‘Red. For power.’

‘Red, for ambition.’

‘Red for disloyalty to one wife, and a poor choice of a second.’

I had difficulty in being mannerly towards Gloucester, who had attacked my future with the legal equivalent of a hatchet. The Act of Parliament he had instigated would stand for all time. No man of ambition would consider me as a bride. I was assuredly doomed to eternal widowhood. And so with savage delight I lifted a length of blood-red silk, snipped a hand’s breath with my shears and held it over the candle so that it curled and shimmered into nothingness.

‘There. Gloucester is gone, he is nothing to me.’ I caught an anxious look from Beatrice as we watched the silk vanish. ‘I can’t believe you are a friend of Gloucester, Beatrice.’

‘No, my lady.’ She shuddered. ‘But is this witchcraft. Perhaps in France…’

‘No such thing,’ I assured her. ‘Merely a signal of my intent. Gloucester will be hale and hearty for a good few years yet.’ I looked round the expectant faces. ‘Now Bishop Henry. He has been kind – but to my mind as self-interested as are all the Beauforts. Not to be trusted.’

‘Rich purple,’ from Beatrice. ‘He likes money and self-importance.’

‘And the lure of a Cardinal’s hat,’ Cecily added.

The purple silk went the way of its red sister.

Who next?
I loved the way Katherine uses the materials intended for a duty (embroidery) for her ritualistic rejection of masculine power. This scene shows her as a traditional medieval queen surrounded by her ladies, yet asserting herself as far as she can within her limited sphere. It’s exactly the sort of diversion which would appeal to women caught up in the stultifying routine of a court. Katherine was lucky none of the men she mentioned dropped dead soon after though or she might indeed have been facing charges of witchcraft!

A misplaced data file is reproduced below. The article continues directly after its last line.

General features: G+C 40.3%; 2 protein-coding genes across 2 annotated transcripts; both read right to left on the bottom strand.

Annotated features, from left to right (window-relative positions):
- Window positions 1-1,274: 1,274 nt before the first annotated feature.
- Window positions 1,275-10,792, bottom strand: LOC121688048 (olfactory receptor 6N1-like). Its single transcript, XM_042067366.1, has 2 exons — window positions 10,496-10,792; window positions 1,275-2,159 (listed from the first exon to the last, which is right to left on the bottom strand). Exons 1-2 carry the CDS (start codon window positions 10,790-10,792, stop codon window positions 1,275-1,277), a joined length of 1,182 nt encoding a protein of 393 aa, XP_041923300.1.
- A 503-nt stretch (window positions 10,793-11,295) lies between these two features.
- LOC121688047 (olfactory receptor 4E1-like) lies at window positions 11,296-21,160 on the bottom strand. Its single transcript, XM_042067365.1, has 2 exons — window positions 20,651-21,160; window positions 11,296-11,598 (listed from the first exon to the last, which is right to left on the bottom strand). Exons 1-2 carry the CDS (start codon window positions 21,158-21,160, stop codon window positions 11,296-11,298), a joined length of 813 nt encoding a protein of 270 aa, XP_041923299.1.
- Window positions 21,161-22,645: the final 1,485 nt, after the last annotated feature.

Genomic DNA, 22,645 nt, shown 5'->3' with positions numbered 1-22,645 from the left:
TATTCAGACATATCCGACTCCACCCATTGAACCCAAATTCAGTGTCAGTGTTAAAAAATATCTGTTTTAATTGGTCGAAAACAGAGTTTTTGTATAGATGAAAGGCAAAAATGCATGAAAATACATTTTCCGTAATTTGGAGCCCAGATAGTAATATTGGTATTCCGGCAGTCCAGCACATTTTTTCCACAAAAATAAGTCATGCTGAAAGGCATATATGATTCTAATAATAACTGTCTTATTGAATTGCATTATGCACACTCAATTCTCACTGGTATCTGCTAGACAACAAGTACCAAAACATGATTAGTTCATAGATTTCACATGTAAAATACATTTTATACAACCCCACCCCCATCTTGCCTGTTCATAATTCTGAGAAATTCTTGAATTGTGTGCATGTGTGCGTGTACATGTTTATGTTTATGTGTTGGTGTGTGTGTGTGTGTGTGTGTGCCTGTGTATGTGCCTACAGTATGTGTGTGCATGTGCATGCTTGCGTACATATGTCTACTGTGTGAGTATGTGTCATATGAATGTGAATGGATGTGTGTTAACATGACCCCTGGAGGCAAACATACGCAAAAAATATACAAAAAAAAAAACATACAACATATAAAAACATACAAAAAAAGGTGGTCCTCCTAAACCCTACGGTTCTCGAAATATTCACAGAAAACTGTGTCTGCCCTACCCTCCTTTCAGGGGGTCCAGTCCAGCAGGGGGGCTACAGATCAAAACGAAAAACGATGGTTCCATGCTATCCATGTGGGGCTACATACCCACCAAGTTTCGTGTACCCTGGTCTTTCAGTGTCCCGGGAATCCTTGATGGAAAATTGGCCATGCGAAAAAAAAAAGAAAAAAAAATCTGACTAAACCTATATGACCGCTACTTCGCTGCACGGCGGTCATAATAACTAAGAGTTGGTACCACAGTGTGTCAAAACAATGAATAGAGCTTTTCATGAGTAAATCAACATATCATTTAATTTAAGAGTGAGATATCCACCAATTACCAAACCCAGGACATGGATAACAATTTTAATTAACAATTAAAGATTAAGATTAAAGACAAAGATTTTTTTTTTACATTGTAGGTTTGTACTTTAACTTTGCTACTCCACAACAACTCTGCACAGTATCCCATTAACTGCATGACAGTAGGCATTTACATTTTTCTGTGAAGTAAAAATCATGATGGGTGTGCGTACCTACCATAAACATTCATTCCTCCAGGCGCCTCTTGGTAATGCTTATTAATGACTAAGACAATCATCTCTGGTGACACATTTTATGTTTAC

Sadly, history doesn’t allow for a HEA, which will limit the book’s appeal to romance readers. Of course, it would have been possible to end the book on a happier note earlier in Katherine’s life, but then the author’s note explaining what happened next would come as a shower of icy water. It’s not a problem writers dealing with imaginary characters have – they are under no obligation to finish their books with an epilogue explaining that ‘unfortunately, two years later, the volcano in the next town reactivated itself and buried Hank, Jessica and their baby son under tons of lava and ash.’

The reader is well-served with more than 25 pages of additional material, including reading group questions, author’s notes, Q&A with the author, further reading and more.
Many thanks to Sophie Goodfellow at ED Public Relations who kindly provided me with an electronic galley and finished copy of The Forbidden Queen. All quotes have been checked against the finished copy.